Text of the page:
I work with a lot of clients with gut issues. I know first-hand the benefit of improving your diet to support good gut health, and how enjoyable life can be when you aren’t running to the loo all the time!
Firstly, if diarrhoea is a new or persistent symptom for you it’s really important that you see your GP to have it checked out. In some cases it can be a sign of something more serious like inflammatory bowel disease, or even colon cancer, so please make sure you’ve had these ruled out. You may also have a bacterial or viral infection that requires a course of medication to clear it, and in acute and severe cases diarrhoea can cause severe dehydration which may require intravenous fluids and a hospital stay.
Diarrhoea is defined as passing looser or more frequent watery stools (bowel movements) than is normal for you. This can be acute (sudden onset and lasting 2-3 days) but it can also occur less frequently and last longer (weeks or even months). I thought I would provide some insights into the reasons why you might experience diarrhoea, so read on to find out more.
This could be viral such as Norovirus, bacterial such as Salmonella or E.Coil, or parasitic like Giardiasis. These pathogens can be passed through poor hygiene practices and are usually from contaminated food. These can be quite acute in their onset and dehydration is a danger. They will often clear up on their own by resting, keeping hydration up with plenty of fluids and avoiding eating until you feel well enough or have stopped having other symptoms such as stomach cramps or vomiting. In some cases antibiotics for bacterial infections or anti-parasitic drugs may be needed to clear them up.
Coeliac disease is a condition where your immune system attacks your own tissues when you eat gluten. This causes damage to your small intestine so you are unable to take in nutrients. Coeliac disease can cause a range of symptoms, including diarrhoea, abdominal pain and bloating. It affects around 1 in 100 people and can often go undiagnosed or misdiagnosed as IBS for a long time. The only way to manage Coeliac disease is a lifelong gluten free diet. It’s important that it is properly diagnosed and you get professional help as resulting nutrient deficiencies are common.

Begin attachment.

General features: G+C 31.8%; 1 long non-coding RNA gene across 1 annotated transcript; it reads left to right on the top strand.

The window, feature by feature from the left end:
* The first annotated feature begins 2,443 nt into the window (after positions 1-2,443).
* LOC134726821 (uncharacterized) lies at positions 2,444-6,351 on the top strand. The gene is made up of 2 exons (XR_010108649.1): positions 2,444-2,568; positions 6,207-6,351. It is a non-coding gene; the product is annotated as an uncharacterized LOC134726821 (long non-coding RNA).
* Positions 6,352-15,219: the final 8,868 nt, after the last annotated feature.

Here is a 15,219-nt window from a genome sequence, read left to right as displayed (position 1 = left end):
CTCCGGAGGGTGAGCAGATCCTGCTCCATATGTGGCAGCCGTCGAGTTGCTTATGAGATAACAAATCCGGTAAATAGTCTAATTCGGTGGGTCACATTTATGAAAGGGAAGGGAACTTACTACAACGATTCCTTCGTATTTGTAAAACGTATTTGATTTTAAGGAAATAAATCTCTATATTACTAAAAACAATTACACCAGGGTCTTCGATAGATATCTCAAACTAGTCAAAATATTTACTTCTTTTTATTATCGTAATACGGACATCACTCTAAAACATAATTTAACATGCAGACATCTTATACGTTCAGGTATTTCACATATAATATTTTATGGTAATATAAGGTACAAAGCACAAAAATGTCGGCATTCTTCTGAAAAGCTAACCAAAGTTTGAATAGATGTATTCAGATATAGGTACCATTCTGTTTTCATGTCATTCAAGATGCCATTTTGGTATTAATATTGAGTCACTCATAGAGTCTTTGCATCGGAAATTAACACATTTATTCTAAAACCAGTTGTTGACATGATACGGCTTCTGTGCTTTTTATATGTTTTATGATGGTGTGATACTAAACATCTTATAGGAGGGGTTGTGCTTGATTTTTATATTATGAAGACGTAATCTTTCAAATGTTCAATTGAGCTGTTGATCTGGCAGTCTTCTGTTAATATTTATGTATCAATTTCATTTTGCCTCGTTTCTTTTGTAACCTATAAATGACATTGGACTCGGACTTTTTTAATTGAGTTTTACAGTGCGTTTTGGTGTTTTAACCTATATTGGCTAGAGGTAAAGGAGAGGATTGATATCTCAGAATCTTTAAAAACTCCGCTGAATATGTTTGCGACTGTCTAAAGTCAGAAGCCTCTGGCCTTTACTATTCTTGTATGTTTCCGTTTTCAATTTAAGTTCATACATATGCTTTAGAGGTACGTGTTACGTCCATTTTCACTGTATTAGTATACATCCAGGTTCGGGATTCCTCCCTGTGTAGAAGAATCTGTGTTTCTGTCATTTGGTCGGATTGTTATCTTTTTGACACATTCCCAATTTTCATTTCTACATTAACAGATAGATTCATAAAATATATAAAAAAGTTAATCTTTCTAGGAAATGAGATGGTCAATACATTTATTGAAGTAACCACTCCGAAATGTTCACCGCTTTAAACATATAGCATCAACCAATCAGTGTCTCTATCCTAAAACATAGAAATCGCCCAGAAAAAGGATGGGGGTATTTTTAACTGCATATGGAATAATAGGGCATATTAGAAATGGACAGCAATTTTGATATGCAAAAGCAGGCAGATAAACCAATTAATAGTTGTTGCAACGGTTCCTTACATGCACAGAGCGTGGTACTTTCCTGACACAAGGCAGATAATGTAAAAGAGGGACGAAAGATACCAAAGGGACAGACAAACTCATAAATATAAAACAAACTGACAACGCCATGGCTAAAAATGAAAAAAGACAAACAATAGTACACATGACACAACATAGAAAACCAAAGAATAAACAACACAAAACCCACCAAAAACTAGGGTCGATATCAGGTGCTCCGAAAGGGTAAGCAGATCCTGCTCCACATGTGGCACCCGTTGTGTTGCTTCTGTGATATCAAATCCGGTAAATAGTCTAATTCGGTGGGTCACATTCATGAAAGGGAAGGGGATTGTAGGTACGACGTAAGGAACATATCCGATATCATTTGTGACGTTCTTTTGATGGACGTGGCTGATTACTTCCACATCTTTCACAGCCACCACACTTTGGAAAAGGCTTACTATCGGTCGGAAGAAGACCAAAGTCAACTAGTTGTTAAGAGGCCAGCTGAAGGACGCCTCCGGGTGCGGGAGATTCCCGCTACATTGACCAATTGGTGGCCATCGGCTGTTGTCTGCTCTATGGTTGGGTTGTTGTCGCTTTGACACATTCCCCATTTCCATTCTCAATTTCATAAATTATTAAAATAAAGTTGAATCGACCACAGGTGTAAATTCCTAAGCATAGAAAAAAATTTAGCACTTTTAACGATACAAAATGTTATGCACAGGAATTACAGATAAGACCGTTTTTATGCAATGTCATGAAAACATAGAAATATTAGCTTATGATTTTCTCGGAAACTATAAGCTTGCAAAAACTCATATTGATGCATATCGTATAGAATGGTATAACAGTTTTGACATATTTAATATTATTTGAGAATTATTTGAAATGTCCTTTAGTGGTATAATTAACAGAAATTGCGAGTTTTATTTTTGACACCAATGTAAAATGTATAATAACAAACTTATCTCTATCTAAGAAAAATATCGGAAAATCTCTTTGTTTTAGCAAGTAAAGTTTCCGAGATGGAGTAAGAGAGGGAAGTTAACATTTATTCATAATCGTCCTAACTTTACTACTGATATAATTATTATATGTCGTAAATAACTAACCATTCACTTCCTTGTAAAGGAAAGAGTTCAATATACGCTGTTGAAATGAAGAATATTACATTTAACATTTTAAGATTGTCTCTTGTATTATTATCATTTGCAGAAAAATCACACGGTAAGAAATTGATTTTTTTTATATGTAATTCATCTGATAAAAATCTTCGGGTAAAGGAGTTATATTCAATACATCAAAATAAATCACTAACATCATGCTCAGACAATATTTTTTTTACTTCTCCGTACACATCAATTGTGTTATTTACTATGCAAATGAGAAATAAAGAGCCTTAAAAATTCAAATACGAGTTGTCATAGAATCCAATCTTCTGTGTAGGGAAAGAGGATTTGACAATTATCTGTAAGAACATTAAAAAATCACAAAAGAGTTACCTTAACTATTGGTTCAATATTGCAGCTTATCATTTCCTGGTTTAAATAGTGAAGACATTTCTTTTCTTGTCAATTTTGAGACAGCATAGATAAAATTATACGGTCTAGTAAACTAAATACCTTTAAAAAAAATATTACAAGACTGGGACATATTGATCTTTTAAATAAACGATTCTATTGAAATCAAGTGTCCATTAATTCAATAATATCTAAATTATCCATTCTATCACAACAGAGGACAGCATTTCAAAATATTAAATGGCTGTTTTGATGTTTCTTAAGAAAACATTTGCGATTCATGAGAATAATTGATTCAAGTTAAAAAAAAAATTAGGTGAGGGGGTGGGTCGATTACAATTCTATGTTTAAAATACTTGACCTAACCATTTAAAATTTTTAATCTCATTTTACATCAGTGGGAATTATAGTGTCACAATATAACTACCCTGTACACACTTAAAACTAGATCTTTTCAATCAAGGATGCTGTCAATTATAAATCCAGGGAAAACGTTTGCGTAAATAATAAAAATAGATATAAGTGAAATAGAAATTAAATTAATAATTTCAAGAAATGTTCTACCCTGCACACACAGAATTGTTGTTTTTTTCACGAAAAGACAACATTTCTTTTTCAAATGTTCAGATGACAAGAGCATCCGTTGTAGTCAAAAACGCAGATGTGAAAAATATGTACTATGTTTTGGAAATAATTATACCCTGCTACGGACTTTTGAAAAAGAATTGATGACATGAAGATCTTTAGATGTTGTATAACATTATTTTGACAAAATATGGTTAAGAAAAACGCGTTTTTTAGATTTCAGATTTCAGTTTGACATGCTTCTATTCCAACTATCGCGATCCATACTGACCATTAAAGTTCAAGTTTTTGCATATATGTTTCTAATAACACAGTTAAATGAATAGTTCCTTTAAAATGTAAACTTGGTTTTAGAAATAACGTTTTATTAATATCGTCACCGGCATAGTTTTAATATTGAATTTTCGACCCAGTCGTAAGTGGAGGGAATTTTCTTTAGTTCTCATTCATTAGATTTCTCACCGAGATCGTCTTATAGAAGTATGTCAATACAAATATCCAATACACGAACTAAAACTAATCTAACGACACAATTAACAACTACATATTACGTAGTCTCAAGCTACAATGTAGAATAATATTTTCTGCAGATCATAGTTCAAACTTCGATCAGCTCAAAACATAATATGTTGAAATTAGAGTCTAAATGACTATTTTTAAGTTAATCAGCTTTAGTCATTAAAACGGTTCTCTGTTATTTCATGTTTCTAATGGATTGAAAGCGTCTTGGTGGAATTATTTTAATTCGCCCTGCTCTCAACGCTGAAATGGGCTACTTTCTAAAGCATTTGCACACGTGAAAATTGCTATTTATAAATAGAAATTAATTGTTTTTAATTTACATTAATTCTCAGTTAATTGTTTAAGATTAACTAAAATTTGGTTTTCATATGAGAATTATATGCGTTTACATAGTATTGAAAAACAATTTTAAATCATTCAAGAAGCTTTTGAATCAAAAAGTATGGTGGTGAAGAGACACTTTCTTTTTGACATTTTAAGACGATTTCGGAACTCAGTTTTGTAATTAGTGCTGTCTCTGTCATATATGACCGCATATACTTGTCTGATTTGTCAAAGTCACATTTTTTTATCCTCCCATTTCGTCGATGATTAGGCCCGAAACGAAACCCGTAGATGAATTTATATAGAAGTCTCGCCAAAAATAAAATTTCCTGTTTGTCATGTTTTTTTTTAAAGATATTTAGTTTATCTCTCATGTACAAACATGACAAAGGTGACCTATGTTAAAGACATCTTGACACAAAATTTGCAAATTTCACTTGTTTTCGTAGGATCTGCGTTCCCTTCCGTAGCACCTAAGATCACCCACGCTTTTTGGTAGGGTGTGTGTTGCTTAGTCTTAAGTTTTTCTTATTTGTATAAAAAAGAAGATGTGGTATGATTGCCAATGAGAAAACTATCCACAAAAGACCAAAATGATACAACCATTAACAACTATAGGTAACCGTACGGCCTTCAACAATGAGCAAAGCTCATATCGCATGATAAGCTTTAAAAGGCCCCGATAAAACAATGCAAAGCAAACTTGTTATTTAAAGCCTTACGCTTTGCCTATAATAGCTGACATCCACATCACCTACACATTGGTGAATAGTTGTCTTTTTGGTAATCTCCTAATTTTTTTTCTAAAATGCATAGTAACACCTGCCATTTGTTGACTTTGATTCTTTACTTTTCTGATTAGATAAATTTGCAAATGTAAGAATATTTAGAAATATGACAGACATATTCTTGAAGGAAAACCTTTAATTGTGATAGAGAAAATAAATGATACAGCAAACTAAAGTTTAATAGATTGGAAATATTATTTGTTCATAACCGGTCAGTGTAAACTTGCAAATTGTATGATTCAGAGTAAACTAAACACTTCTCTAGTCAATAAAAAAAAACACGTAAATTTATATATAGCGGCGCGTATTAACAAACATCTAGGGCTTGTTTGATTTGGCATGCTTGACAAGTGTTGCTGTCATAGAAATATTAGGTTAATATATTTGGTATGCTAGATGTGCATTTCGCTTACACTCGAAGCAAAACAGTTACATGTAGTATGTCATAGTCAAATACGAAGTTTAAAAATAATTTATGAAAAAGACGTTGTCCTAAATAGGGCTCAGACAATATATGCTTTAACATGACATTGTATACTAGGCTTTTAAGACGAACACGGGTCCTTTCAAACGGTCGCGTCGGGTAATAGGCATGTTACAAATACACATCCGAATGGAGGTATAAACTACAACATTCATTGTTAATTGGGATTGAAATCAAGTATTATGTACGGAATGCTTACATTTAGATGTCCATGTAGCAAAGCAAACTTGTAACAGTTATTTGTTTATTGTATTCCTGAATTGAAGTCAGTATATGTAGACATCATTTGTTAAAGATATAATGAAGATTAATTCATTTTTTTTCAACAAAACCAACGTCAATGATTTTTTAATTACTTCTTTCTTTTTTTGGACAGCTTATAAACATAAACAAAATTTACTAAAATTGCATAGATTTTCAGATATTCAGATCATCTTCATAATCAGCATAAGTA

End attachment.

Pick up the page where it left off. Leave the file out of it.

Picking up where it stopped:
Non-coeliac gluten sensitivity
Whilst you may not have Coeliac disease I do see many people in clinic who find their gut symptoms rapidly improve when they remove gluten-containing grains from their diet. Some people are sensitive to the amount they consume (so small amounts infrequently are ok), and others find that they can’t cope with lots of wheat (wheat contains gluten) but are ok with grains like spelt (which contains less gluten). The best way to tell if gluten is causing an issue is to take it out of your diet for 30 days, and importantly don’t just replace foods with highly processed gluten free alternatives. Swapping everything over to gluten free cereals, bread, pasta and biscuits is unlikely to be helpful to your digestion. I usually recommend people opt for rice, potato, quinoa and root vegetables and other less refined alternatives during this time.
Lactose is a type of milk sugar found in the milk of most mammals. Some people lack the ability to produce enough of an enzyme called lactase in the small intestine, and therefore cannot break these milk products down. Lactose is found in cows, sheep, goats and other mammals milk. Lactose free or low lactose dairy products are good options for these people, providing it’s only lactose that they have an issue with.
Non IgE mediated food allergy
Non IgE mediated food allergies are caused by a reaction involving other components of the immune system apart from IgE antibodies. The reactions do not appear immediately after the ingestion of the food and usually relate to reactions in the gastrointestinal tract such as vomiting, bloating and diarrhoea. I see these frequently in clients, but please note there is no reliable form of non IgE food allergy or intolerance testing. An exclusion diet and working with a professional who can review a food and symptom diary is the best way to figure this out. You can have a non IgE mediated food allergy to almost any food but some of the most common include: wheat, egg, cows milk products, soy, citrus fruits, tomatoes, shellfish, white fish, nuts, kiwi, avocado and coconut.